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Victim’s advocate labels national apology ‘tokenistic’

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Survivors of institutional child sexual abuse have shed tears of relief as the Prime Minister delivered a national apology.

A sombre mood fell over the Great Hall in Parliament House, as Scott Morrison uttered the words, “I’m sorry”.

After decades of feeling shamed and silenced, abuse survivors feared this day would never come.

But victim’s advocate Howard Brown says the apology is “tokenistic”.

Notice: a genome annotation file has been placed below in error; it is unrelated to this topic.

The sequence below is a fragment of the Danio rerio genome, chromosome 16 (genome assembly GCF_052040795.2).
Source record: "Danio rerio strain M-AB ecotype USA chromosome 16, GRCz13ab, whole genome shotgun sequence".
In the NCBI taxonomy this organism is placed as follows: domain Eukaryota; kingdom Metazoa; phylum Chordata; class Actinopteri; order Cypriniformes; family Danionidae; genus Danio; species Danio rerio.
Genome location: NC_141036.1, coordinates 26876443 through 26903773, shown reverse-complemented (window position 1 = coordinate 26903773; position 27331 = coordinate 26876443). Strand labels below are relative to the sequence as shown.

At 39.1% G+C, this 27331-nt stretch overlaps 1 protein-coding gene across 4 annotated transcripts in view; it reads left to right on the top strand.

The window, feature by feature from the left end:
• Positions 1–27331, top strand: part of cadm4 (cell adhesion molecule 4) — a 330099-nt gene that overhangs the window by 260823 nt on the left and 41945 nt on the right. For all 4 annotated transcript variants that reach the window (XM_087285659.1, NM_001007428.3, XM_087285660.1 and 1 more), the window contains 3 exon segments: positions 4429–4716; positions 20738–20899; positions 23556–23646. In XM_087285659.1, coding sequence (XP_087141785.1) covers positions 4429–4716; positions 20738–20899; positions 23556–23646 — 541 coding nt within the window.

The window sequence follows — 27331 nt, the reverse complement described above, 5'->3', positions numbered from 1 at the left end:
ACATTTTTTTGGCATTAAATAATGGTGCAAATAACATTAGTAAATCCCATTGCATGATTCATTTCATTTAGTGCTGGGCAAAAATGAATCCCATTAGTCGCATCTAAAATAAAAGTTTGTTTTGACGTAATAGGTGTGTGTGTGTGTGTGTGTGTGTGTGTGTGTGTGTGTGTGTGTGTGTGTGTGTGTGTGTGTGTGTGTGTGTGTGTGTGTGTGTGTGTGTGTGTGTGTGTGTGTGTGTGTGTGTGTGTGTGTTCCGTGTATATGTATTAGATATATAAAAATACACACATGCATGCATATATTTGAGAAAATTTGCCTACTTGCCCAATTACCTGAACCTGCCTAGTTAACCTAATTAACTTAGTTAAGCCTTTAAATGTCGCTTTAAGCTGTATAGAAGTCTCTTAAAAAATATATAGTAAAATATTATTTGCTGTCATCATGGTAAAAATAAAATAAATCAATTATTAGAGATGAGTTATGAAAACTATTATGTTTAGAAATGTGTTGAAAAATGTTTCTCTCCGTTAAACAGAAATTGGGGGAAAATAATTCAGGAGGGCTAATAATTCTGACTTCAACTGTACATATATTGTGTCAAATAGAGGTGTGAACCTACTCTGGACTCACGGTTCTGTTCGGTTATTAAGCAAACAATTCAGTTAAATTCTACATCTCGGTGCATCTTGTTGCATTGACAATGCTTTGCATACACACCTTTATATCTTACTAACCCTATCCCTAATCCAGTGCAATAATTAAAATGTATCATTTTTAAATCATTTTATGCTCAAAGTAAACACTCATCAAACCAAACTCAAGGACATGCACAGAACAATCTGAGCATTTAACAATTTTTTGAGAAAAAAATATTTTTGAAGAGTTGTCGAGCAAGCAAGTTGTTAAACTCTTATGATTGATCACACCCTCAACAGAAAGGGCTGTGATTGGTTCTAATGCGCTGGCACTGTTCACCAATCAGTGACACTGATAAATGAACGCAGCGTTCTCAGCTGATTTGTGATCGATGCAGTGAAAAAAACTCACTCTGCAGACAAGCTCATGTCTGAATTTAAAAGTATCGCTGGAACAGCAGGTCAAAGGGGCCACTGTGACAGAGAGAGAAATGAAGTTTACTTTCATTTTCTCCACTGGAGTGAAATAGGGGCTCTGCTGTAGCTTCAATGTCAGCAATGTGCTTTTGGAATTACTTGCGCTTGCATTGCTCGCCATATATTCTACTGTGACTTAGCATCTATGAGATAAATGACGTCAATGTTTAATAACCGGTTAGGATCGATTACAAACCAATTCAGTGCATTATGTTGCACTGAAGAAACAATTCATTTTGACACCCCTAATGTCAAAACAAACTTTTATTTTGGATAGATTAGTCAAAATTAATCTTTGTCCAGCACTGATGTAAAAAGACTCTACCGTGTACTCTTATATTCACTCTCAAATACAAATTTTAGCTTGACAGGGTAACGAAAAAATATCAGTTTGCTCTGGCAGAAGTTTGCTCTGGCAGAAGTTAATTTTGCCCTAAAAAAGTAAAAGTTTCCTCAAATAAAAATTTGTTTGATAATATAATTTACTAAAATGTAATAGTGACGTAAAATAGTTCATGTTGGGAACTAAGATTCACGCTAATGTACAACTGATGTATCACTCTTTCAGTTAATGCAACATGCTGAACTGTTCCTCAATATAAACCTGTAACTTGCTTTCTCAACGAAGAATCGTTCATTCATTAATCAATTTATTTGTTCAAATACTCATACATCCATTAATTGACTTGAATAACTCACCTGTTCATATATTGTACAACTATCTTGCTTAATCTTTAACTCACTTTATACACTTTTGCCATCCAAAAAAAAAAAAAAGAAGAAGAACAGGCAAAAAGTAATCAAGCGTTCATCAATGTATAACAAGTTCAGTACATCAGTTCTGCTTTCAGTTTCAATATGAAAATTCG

“I just can’t see that this apology is actually going to secure anything,” he tells Ben Fordham.

“We are still in a situation where only one in three kids who are at serious risk of harm even receive a face-to-face assessment from Family and Community Services, and I can’t see the apology changing that.

“I should say there are some people for whom the apology is absolutely necessary.

“It’s fantastic for them, but unfortunately it only represents a small percentage of people.”

Mr Brown says the legal system needs to be redirected to ensure offenders are prosecuted to “the full extent of the law”.

“And that the victims are actually adequately supported in that process.”

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